Previously we noted that, just as expected, the weakest PIIGS - Portugal and Ireland - wasted no time to start rumblings about a "suddenly slowing economy" in the aftermath of the Greek bail out which achieved nothing but to delay contagion by 48 hours (we won't bother readers with the blow out in Italian bond yields any more), and to unleash demands by everyone else to get the same concessions, in essence pushing Europe into an even deeper hole, forcing Golum Van Rompuystiltskin to say he was only kidding about the 4-5x EFSF leverage: he really meant 45x. Confirming that the tsunami of demands has been unleashed is today's announcement from the Bank of Spain that not only was Q3 GDP flat (read: negative), but that the deficit target for the year would not be achieved. Google translated from Expansion: "The Bank of Spain says the Spanish economic growth was zero in the third quarter from the previous quarter and warns that there are significant risks that may prevent achieving the deficit target this year. The Bank of Spain said that the information available for the third quarter suggests that the pattern of decline shown in the previous quarter "would have continued in the middle months of the year, in an environment marked by the deepening crisis of sovereign debt euro area." Truly nobody could have seen this coming, yet it is odd how it was casually slipped in broader discussion three short days after the Greek bailout.
The Bank of Spain admitted that absent for that mysterious exporting force (somehow everyone in the world is exporting to someone: just who is importing?) the country would be in a recession:
The report said domestic demand would have experienced a further decline in the third quarter (with a GDP contribution of -0.8 percentage points from April to June period), reflecting the contraction of the components of public spending and the path still down in residential investment, while household consumption and business investment showed little progress.
Instead, "net exports remained a mainstay of the economy and increased its contribution to GDP growth (up 0.8 percentage points) due to the dynamism of exports of goods and tourism.
Yet what is more troubling for the country is that it has indicated it will miss deficit targets for the year: an event which will have implications on both its rating and the treatment of the ECB vis-a-vis the SMP's purchases of its bonds.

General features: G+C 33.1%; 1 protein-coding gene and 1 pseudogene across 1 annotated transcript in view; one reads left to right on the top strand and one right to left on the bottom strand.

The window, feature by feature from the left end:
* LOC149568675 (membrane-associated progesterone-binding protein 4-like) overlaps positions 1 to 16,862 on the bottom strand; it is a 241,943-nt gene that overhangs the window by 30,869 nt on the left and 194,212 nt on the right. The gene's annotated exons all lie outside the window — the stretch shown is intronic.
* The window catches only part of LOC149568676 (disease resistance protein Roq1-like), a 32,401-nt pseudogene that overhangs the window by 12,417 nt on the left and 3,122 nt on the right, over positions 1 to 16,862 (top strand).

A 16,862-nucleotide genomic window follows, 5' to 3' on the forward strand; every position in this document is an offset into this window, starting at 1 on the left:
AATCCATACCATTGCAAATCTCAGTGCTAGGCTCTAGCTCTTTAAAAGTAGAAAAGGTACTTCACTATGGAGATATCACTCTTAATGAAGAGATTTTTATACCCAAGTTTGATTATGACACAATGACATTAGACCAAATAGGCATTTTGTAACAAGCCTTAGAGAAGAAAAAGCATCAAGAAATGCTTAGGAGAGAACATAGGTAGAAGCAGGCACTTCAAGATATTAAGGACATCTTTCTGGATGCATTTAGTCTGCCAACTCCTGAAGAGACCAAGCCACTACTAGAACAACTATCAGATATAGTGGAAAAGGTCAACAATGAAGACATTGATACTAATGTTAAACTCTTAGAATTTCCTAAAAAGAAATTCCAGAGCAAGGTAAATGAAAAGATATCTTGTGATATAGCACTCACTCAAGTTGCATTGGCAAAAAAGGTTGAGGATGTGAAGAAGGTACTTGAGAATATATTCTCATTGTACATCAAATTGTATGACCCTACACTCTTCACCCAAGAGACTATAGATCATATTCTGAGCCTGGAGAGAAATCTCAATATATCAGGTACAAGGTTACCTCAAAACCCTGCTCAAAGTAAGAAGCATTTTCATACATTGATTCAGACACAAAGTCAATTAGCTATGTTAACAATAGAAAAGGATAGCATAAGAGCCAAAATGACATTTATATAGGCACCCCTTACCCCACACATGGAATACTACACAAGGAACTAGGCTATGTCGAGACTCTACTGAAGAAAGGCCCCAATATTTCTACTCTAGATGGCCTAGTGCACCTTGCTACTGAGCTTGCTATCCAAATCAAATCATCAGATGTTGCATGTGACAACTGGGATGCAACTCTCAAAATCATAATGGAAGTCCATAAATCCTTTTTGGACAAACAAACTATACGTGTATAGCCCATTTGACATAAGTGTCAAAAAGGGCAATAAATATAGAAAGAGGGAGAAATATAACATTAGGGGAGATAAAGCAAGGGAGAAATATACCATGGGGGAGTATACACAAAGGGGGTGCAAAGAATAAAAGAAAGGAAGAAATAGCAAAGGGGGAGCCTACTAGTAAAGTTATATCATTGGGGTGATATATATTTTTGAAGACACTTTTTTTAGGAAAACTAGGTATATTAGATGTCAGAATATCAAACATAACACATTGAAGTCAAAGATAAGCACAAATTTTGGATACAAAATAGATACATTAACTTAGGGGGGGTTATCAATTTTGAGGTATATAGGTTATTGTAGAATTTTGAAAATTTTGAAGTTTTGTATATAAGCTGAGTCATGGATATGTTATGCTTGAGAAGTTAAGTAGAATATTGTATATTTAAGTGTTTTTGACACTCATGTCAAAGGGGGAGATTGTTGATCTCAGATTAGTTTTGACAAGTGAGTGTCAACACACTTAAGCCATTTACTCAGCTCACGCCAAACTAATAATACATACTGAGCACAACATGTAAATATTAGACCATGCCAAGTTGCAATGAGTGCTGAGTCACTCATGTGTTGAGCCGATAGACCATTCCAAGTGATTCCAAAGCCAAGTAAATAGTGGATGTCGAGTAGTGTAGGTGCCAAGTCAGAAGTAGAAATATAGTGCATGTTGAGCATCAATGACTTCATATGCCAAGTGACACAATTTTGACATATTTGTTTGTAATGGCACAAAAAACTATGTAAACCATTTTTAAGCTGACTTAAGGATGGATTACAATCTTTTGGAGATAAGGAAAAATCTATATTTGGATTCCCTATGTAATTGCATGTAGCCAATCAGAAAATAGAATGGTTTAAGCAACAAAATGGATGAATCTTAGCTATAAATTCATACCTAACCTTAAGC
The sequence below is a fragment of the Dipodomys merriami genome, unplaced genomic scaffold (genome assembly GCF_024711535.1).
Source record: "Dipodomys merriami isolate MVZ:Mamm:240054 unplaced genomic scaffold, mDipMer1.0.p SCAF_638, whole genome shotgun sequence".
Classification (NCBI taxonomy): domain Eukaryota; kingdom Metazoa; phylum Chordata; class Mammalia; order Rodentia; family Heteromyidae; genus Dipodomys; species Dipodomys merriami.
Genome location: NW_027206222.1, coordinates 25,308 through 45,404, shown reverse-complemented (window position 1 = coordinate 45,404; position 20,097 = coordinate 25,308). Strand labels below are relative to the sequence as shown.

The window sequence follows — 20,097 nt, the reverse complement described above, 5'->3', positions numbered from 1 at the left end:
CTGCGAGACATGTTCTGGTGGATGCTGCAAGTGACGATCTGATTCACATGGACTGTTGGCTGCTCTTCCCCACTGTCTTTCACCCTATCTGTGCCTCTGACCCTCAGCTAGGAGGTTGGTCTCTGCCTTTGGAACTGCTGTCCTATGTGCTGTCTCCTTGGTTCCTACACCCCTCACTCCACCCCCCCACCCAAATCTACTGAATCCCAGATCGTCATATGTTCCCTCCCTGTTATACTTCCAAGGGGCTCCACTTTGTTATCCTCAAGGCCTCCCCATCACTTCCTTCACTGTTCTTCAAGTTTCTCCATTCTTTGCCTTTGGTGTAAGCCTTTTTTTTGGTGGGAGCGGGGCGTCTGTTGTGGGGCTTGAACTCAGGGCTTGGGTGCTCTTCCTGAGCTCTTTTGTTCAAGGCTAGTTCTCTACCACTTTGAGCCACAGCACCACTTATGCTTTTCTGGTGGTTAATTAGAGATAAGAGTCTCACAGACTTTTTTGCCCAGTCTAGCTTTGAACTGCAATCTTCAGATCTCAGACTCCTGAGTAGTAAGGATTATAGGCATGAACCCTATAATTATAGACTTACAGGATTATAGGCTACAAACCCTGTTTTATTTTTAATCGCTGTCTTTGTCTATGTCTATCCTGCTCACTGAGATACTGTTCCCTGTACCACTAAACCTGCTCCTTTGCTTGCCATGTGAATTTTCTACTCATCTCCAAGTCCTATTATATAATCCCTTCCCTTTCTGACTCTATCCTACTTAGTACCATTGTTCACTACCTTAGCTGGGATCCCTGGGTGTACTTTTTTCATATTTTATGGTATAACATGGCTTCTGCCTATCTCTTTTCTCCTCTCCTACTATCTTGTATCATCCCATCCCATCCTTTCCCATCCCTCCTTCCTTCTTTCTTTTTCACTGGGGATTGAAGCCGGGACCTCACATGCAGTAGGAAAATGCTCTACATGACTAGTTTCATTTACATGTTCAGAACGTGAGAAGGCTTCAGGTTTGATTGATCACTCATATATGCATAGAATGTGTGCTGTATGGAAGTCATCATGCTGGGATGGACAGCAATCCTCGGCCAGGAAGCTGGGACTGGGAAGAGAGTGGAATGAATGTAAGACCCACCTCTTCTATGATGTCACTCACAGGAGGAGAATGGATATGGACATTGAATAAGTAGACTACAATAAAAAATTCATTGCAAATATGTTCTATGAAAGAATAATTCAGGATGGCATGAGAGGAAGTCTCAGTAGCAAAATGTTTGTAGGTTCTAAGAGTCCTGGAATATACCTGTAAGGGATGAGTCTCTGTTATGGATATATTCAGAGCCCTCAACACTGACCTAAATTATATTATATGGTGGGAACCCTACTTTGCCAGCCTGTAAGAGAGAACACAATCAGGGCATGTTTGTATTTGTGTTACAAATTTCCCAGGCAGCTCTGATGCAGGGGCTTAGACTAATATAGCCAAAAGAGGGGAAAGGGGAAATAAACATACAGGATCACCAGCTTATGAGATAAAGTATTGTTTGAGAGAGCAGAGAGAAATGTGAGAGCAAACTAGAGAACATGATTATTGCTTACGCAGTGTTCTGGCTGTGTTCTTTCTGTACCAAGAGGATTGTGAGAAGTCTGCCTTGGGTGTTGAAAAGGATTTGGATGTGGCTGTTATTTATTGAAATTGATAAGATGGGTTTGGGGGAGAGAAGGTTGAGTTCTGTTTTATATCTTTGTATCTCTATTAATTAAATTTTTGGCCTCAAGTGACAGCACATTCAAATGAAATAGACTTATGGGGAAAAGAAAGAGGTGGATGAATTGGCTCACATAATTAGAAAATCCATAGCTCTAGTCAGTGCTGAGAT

The deficit target at risk
"current trends indicate the existence of risk of occurrence of a deviation from the deficit target of 6% of GDP in 2011, as a result of weak tax collection and spending of inertia, mainly in the area of the CCAA, "says the Bank of Spain.
The agency explains that "the magnitude of the deviation is within the margins that can be corrected through proper management of budget implementation in the remainder of exercise."
In any case, "if the budget execution data in the coming months indicate the likelihood of these risks materialize, it would be necessary to adopt additional measures in line with the unconditional nature of the commitment by the Government in meeting the fiscal targets and the close scrutiny to which public finances are subject amid the current sovereign debt crisis ", defends the organization headed by Fernandez Ordonez.
And by additional measures, the country means incite further protest once more cuts are announced, which in turn will lead the country to demand debt cut concessions in order to appeas the "angry mob" in the process getting another rerun of Greece.
The only question we have now is: when will the 4 out of 4, Italy, finally make its anticipated appearance on the concessions-demanding bandwagon and tell Europe to take it or leave it... and but "it", we mean a 25%-50% haircut on its debt.